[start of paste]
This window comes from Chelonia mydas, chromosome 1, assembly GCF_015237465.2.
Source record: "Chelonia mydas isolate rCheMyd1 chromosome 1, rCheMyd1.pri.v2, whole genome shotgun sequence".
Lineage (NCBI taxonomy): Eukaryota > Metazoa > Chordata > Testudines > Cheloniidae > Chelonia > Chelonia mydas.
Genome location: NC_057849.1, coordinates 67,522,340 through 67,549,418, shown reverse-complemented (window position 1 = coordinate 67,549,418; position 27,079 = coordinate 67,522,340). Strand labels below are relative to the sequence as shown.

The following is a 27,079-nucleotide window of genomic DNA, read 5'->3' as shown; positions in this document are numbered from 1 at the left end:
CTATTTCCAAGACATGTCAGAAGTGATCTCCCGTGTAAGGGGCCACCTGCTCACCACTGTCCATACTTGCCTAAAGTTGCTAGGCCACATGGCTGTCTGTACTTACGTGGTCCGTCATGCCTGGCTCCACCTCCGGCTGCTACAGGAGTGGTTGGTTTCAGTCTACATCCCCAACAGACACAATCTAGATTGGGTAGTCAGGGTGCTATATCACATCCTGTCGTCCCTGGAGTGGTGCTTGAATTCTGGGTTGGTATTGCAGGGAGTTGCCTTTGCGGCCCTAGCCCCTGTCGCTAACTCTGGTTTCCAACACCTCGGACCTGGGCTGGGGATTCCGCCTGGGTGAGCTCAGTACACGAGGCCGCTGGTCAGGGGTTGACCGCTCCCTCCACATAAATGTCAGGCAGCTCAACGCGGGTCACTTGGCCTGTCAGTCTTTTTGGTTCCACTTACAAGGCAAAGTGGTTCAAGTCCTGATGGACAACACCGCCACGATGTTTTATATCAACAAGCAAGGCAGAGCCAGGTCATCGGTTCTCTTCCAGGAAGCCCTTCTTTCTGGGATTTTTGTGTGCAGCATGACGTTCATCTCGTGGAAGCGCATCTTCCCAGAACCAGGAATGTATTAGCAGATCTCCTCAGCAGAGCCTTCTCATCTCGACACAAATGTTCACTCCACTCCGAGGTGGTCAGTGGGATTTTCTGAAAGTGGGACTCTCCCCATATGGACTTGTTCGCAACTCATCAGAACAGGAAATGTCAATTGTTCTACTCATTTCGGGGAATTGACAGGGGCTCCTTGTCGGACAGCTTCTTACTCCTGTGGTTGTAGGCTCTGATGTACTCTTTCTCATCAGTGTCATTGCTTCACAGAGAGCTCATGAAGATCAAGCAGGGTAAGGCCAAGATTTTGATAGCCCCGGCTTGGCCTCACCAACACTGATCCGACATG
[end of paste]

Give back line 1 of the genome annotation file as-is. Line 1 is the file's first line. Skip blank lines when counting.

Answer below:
This window comes from Chelonia mydas, chromosome 1, assembly GCF_015237465.2.